03 May Freedom from Competition
Trust me, you do not want to be around my family on game night. Only the strong survive, my friends. This competitiveness is simultaneously one of the most endearing and exasperating characteristics of my family. Whether its poker, charades, Monopoly, Risk, Balderdash, or Settlers of Catan, we take it seriously. Very seriously. I learned to put on my game face and determine my strategy at a young age, because my family just doesn’t mess around.
Whether it’s from these family game nights or my nature, I have always had a competitive streak in me. My mom used to playfully tease me by saying that I was a sneaky fighter. I can seem sweet on the outside, but I’m trying to underhandedly turn things in my favor behind the scenes. From the world’s perspective, this seems rather shrewd, doesn’t it? Uphold your good reputation while ruthlessly undermining the competition to reach the top. Sadly, I think that’s how a lot of women operate.
I can’t speak for everyone, but one of my chief sins is the desire to appear kind, courteous, and selfless on the outside while comparison and competition lurk in the shadows of my mind. It’s quite contradictory and twisted when I think about it; I want others to feel encouraged and nurtured by me, and in turn, I want them to admire and think highly of me. I want others to be honored, but only if I can be more highly honored.
“I can’t speak for everyone, but one of my chief sins is the desire to appear kind, courteous, and selfless on the outside while comparison and competition lurk in the shadows of my mind.”
The truth I’ve discovered is that this tendency enslaves us. It does this by holding us back from the identity we now have as free daughters in Christ. When I believe that I must compete and outdo others to be accepted and earn my keep, I am thinking like a slave, am I not? I am forgetting that that’s not who I am anymore.
But when I believe that I am already a loved and valued member of the family and kingdom of God, I am thinking like a free woman. I can nurture others without needing or expecting them to honor and admire me. There is no payment necessary, and I can nurture others as a free gift, just like Christ’s love. I’m no longer at war with my brothers and sisters, trying to be the best Christian (or wife, or writer, or mother, etc.), but I am able walk this walk of faith alongside them. As John Steinback said in East of Eden, “Now that I don’t have to be perfect, I can be good.”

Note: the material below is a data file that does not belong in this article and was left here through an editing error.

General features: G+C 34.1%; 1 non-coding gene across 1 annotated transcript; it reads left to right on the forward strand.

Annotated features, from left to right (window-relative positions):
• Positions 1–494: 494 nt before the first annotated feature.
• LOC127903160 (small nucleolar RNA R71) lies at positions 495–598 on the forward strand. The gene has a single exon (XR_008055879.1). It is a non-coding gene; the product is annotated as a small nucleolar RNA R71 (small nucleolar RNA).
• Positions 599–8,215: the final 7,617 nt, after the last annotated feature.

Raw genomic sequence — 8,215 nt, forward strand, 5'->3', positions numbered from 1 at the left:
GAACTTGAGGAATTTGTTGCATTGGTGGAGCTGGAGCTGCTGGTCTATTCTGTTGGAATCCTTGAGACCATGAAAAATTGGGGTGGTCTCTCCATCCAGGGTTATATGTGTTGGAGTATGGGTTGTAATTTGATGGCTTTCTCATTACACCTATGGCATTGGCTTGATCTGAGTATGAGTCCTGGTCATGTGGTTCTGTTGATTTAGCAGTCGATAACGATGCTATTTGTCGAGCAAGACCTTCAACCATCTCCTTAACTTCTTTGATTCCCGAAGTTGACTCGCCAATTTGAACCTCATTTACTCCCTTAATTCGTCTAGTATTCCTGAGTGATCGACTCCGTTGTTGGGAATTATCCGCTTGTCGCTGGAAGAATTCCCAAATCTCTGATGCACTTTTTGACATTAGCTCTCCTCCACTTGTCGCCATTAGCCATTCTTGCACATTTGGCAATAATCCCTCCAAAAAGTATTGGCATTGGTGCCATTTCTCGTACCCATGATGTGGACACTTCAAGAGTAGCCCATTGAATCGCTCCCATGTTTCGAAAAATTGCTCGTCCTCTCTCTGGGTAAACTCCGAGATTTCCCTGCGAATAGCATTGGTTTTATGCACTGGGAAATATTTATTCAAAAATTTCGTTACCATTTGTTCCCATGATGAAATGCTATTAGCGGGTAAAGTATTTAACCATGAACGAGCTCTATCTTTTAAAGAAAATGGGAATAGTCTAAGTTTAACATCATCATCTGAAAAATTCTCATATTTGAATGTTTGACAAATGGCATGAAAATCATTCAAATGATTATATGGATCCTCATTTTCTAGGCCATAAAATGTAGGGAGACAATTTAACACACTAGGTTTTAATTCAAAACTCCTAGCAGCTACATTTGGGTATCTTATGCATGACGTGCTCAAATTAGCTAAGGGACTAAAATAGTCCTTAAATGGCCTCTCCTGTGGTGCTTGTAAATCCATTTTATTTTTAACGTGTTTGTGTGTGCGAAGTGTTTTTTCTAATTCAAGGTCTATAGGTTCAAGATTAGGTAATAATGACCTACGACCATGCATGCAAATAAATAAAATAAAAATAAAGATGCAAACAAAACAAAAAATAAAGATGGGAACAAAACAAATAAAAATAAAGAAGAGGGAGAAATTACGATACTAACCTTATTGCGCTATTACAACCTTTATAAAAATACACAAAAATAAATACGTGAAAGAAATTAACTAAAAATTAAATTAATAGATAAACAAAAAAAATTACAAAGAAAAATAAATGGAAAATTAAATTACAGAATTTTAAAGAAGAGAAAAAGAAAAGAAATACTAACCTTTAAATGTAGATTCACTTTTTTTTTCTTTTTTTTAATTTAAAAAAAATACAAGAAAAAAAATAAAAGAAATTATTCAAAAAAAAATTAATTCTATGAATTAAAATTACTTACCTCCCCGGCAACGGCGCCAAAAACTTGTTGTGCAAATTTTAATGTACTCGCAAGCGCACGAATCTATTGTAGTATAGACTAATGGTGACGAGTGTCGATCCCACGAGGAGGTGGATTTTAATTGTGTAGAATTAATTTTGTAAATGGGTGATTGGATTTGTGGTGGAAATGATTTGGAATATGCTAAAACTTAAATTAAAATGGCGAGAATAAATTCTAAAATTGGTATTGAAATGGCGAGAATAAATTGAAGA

So why can’t I simply believe that and act upon it? Why do I still compare myself to my husband, my coworkers, my friends, my siblings, and even celebrities?
I can relate to Paul in Romans when he says, “For I do not do the good I want, but the evil I do not want is what I keep on doing.” We still struggle in this way because we are still in battle. God has not yet restored all things, and for now, evil lies close at hand.
“But when I believe that I am already a loved and valued member of the family and kingdom of God, I am thinking like a free woman.”
Who will save us from our flesh? Who will save us from this inability to do what we truly desire? Paul answers this very question with, “Thanks be to God through Jesus Christ our Lord! So then, I myself serve the law of God with my mind, but with my flesh I serve the law of sin.”
So after first and foremost reminding us that we are justified in Christ, Paul then implies that in our flesh, we can do nothing other than serve the law of sin. But in using our minds, only when they have been renewed, instructed, and transformed by the gospel, we can live in the Spirit. Our minds, then, must daily remember and experience salvation. They must be continually told the story of gospel, and thus be cleansed and renewed. They must be set on the Spirit, which is life and peace!
Each morning when I wake up, I must turn to Christ first. The devil sits waiting to pounce when my mind is at this most vulnerable moment of the day. I’ll be honest with you and say that dwelling on Christ from the moment I wake up takes a lot of discipline, and it looks different for everyone. There have been times when the first thing I do in order to set my mind on the Spirit is recite scripture in my mind before I even get up, or I’ll meditate and not allow myself to check my phone, or I’ll pray. Either way, discovering how to wake up and remember my identity as God’s beloved has been essential to fighting comparison for me.
Talk to your Father and your community and ask them to help you get creative with strategies to fight comparison. Make reading His Word a daily habit, highlight and memorize His promises to you in His Word, pray for yourself and those to whom you tend to compare yourself, write down and remember each victory, ask your community to hold you accountable, ask your community to pray for you, even if it doesn’t feel genuine at first, practice rejoicing with your friends in their victories, and pray that God would continue to give you a nurturing heart. “And I am sure of this, that he who began a good work in you will bring it to completion at the day of Jesus Christ.”
Our minds are renewed when we read God’s Word, which affects how we interact with and perceive the world around us. In light of that truth, do you understand the importance of spending daily time reading and meditating on scripture?